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The Administration’s Rabbit Hunt

Last minute efforts by President Bush and Secretary Rice to get the parties at Annapolis to agree to a joint statement expose eleventh-hour comments by administration officials as some of the most transparent posterior-covering seen in a long time. From the time the conference was announced last summer, the creation of an agreement of principles to be signed by the parties prior to the conference was an absolute priority. It was the focus of Secretary of State Condoleeza Rice’s eight trips to the region and the efforts of other American officials in between Rice’s visits.
For months, the form such an agreement would take was a primary source of contention between Prime Minister Olmert and P.A. Chairman ‘Abbas: the former wanted a vague description of goals and the latter demanding a comprehensive agreement with timetables for implementation attached. The Palestinians and Arab nations repeatedly threatened to boycott the summit altogether unless an agreement was in-hand first.
As it became increasingly apparent that there would be no meeting of the minds on the issue of a pre-conference agreement, attention turned to what would be presented at the parley’s conclusion. There, too, a joint agreement proved to be elusive, and plans morphed from a joint statement by Israel and the Palestinians to individual statements by the parties. That, too, seemed unobtainable. As the date of the conference neared, talk switched to the idea of having Secretary Rice make the closing statement on behalf of all parties. With a week remaining and no agreement in sight, the American administration began to spin an alternative scenario in which a pre-summit agreement or post-summit statement was no longer "necessary." To paraphrase the spin, Messrs. Olmert and ‘Abbas had now agreed to begin negotiations anew, thus obviating the necessity of a declaration summing up past agreements.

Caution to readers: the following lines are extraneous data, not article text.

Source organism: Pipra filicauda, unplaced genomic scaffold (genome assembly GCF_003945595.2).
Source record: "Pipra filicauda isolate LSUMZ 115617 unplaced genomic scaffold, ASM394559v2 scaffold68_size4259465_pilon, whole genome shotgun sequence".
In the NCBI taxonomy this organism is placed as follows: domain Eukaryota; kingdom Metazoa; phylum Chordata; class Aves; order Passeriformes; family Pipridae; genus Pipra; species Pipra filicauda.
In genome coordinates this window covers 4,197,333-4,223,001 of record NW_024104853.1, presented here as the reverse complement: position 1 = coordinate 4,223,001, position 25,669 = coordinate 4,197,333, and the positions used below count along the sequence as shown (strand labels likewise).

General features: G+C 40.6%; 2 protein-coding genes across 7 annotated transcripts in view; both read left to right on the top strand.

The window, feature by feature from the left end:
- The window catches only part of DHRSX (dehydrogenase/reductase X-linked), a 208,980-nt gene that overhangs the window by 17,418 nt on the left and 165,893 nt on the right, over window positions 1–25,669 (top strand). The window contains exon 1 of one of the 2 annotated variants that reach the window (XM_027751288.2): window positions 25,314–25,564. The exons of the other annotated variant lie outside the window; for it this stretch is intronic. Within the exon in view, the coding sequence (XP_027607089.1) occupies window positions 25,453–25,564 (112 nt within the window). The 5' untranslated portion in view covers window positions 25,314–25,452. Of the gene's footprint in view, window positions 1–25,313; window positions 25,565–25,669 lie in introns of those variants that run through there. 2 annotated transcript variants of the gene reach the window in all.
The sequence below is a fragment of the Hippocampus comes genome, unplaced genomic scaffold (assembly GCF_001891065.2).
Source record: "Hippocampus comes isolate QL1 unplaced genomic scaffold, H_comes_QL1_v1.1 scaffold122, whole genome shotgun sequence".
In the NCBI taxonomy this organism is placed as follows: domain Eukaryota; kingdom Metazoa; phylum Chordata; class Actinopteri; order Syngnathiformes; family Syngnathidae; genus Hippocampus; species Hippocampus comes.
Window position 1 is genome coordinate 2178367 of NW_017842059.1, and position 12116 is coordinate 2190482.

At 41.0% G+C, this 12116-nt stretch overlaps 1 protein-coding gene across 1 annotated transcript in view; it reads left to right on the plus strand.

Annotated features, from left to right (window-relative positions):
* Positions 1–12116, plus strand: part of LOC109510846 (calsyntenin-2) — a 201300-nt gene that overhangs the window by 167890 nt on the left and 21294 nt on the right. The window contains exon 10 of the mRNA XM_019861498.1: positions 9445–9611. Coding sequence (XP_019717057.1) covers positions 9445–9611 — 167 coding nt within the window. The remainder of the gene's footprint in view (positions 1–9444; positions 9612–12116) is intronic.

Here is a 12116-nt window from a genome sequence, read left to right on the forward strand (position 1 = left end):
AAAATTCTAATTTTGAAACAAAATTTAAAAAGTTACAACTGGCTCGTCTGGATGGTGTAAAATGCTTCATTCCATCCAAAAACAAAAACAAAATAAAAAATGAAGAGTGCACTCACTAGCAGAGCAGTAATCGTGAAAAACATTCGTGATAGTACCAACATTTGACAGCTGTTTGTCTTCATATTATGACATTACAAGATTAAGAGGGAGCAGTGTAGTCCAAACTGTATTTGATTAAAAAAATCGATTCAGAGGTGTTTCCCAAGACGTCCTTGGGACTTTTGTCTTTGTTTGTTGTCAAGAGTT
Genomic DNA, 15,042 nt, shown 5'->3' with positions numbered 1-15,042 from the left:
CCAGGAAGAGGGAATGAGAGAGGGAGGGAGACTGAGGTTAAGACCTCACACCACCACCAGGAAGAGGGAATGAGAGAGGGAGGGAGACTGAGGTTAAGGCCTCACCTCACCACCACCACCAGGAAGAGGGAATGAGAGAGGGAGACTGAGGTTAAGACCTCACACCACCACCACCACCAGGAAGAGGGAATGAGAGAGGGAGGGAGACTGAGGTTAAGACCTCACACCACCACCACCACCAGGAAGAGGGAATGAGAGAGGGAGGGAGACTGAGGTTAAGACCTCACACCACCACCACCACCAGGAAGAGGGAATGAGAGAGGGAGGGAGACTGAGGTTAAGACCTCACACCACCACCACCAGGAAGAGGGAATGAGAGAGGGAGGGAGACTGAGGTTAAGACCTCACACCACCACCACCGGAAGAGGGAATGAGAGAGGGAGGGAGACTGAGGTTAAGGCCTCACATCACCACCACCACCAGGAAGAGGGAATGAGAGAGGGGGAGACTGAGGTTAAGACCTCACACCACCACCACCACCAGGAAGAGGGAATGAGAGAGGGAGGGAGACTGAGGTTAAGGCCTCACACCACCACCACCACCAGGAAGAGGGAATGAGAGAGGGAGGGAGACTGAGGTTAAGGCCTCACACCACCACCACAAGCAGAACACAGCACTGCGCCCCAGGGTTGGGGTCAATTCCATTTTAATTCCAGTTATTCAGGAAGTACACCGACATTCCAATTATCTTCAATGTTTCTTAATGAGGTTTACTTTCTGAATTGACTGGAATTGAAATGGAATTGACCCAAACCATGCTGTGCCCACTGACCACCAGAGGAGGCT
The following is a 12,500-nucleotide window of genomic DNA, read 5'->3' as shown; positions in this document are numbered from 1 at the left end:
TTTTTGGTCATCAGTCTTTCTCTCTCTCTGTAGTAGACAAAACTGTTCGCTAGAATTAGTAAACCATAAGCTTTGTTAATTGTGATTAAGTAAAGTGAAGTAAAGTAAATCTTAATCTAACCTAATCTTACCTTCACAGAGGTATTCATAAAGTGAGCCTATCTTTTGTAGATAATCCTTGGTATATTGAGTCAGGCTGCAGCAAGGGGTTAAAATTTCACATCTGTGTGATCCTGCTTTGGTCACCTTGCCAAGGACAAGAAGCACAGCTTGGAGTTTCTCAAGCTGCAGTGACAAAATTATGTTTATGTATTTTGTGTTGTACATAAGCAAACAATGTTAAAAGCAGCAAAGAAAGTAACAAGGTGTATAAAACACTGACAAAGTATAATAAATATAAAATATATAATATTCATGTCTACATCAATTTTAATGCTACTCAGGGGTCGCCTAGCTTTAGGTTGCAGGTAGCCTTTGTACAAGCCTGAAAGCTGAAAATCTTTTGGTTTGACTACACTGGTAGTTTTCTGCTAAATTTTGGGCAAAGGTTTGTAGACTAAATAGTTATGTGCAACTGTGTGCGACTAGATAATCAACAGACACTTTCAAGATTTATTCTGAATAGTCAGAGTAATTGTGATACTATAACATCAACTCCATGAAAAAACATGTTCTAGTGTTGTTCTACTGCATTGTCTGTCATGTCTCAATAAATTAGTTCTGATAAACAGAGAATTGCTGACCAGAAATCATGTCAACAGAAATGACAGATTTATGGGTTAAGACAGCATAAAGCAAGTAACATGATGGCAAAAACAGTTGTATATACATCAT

But even as White House National Security Adviser Stephen Hadley reiterated the new line to reporters, saying an agreement, "is really no longer on the critical path to a successful conference," Rice was continuing her search for a rabbit to pull out of her hat at the President’s urging while the President himself was personally putting it to the principals to produce. She was meeting with Israeli Foreign Minister Tzipi Livni and Palestinian chief negotiator Ahmad Qurei’, still trying to squeeze out some form of agreement before the conference would get underway. The pressure was great enough to force a Monday night substitution on the Palestinian side: Sa’ib ‘Ariqat for Ahmad Qurei’ as team leader.
Covering the bets, Hadley was not through downsizing expectations. While the boss was squeezing even harder, Hadley was explaining that what had once been a venue for all parties in the region to tackle the issues and achieve results had, at last, become a "showcase what is an opportunity to move into a negotiating phase between Palestinians and Israelis."
Reports out of Annapolis say it was a mere half-hour before show-time that a joint statement was wrapped up. The Israeli and Palestinian reservations attest to the intensity of the pressure exerted by Team Bush.
The breakthrough came when the focus of the joint statement switched from being a recitation of mutual agreements on the issues at-hand to being a checklist of procedural protocols.
That was enough to best those who said nothing would be agreed upon at Annapolis. And to his credit, the President did, indeed hold his conference and it was attended by an unprecedented number of nations sitting – albeit not all interacting – with Israel. But what now remains in order for the President to forge something that resembles a legacy from Annapolis, is a self-inflicted deadline – and a short one, at that – in which to unravel generations of acrimony between parties who used Annapolis to underscore the depth of their differences. Administration officials have reportedly been asked to search their hats for more rabbits.
Michael Friedson is The Media Line’s executive editor.